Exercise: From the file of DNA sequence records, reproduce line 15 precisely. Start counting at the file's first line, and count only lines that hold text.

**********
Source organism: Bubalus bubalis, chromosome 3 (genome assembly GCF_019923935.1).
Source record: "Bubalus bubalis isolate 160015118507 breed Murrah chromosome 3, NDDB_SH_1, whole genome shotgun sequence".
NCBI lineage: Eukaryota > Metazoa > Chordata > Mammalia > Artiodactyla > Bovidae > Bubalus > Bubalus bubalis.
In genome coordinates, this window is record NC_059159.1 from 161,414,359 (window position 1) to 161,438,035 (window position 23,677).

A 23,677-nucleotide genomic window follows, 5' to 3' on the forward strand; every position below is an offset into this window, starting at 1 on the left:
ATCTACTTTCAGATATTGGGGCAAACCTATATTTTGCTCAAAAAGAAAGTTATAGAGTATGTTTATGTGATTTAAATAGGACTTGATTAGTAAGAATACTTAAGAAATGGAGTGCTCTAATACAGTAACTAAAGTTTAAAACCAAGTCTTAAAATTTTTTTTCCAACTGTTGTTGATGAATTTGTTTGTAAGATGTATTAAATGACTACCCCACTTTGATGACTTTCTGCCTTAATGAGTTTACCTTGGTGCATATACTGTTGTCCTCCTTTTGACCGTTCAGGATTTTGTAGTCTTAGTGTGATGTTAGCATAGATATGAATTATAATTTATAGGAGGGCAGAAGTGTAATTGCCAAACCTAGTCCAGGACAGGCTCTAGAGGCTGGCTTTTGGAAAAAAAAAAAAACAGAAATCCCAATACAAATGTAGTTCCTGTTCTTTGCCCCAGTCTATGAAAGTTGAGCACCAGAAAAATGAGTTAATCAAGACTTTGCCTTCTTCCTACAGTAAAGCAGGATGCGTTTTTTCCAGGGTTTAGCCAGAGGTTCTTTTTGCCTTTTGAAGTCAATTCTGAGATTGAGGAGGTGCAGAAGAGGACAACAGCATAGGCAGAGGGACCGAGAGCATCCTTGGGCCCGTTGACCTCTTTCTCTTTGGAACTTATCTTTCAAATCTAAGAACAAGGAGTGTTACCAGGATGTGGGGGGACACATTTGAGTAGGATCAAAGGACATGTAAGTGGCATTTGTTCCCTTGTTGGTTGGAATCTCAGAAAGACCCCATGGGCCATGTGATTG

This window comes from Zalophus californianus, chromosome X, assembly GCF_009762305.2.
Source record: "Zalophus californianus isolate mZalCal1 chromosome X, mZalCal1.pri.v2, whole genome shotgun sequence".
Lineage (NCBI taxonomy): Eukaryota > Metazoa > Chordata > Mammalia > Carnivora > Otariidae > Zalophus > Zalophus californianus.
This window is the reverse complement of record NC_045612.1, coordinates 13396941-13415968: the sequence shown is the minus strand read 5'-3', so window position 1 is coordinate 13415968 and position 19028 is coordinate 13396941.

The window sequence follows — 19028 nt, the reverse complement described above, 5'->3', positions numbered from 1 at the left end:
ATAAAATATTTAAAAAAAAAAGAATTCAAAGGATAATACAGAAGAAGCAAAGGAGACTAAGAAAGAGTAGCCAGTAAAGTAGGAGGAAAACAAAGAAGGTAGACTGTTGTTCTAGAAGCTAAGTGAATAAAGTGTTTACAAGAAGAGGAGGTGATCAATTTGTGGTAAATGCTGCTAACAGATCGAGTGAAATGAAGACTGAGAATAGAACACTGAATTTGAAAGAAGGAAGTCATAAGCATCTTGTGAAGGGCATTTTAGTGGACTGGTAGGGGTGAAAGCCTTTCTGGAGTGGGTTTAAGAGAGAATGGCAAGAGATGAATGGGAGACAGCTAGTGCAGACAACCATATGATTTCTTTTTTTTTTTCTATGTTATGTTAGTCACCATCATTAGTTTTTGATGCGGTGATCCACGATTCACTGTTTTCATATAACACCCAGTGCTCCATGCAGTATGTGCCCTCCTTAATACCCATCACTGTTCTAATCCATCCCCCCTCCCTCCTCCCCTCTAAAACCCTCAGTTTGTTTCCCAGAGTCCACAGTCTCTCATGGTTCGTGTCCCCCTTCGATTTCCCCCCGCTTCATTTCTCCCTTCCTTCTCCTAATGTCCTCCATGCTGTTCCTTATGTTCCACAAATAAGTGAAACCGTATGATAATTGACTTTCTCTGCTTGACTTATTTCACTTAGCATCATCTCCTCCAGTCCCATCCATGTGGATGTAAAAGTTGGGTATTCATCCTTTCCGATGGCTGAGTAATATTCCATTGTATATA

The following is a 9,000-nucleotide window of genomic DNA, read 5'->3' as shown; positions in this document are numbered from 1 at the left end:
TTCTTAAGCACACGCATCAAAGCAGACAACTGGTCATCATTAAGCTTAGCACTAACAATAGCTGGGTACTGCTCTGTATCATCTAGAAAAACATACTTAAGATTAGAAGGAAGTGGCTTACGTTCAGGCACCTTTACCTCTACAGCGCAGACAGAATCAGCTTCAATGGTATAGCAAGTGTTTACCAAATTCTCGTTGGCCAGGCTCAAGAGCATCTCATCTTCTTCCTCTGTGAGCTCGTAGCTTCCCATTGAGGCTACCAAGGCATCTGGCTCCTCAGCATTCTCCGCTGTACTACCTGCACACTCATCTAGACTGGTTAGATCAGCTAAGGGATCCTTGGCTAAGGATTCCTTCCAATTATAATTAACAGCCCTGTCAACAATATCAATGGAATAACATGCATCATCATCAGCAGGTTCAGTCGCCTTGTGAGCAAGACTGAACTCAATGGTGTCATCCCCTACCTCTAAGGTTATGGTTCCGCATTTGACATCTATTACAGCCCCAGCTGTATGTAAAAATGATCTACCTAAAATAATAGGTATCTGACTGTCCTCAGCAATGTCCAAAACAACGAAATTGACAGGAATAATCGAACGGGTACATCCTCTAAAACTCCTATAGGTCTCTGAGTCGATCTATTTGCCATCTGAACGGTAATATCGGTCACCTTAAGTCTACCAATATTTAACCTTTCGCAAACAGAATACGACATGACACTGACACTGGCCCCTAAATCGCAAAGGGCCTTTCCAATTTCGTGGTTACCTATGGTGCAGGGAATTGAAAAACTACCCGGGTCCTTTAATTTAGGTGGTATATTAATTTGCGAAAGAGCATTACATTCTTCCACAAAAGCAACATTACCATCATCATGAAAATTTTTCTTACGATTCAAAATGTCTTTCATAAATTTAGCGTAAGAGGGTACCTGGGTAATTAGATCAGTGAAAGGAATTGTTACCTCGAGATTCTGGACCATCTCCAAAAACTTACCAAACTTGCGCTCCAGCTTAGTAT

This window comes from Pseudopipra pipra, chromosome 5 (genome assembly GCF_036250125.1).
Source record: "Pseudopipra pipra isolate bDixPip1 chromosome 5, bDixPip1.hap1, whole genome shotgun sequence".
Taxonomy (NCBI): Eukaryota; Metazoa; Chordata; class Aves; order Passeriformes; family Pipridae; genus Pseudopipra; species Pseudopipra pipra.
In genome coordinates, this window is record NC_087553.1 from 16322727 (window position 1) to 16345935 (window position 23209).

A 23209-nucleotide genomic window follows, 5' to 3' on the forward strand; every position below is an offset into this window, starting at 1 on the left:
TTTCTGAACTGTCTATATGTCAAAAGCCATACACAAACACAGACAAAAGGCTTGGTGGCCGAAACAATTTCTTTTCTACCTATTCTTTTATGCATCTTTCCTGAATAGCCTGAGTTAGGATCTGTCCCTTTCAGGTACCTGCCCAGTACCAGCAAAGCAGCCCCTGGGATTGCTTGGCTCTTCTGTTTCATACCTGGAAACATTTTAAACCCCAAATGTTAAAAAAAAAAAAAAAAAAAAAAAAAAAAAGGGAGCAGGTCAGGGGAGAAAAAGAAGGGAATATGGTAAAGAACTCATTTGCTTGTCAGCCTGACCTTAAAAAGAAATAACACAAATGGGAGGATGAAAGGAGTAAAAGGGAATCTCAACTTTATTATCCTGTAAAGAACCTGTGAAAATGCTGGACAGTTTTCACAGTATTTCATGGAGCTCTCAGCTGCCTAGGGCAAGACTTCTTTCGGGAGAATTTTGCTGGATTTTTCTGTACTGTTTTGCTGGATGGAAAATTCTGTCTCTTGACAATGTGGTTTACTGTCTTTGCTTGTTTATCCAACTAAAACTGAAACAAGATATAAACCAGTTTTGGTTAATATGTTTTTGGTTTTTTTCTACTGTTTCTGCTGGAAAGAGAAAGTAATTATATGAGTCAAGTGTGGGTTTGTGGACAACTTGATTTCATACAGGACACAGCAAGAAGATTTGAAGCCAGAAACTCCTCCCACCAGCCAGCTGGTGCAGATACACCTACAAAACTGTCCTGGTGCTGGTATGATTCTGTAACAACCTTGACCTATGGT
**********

This window comes from Pseudopipra pipra, chromosome 5 (genome assembly GCF_036250125.1).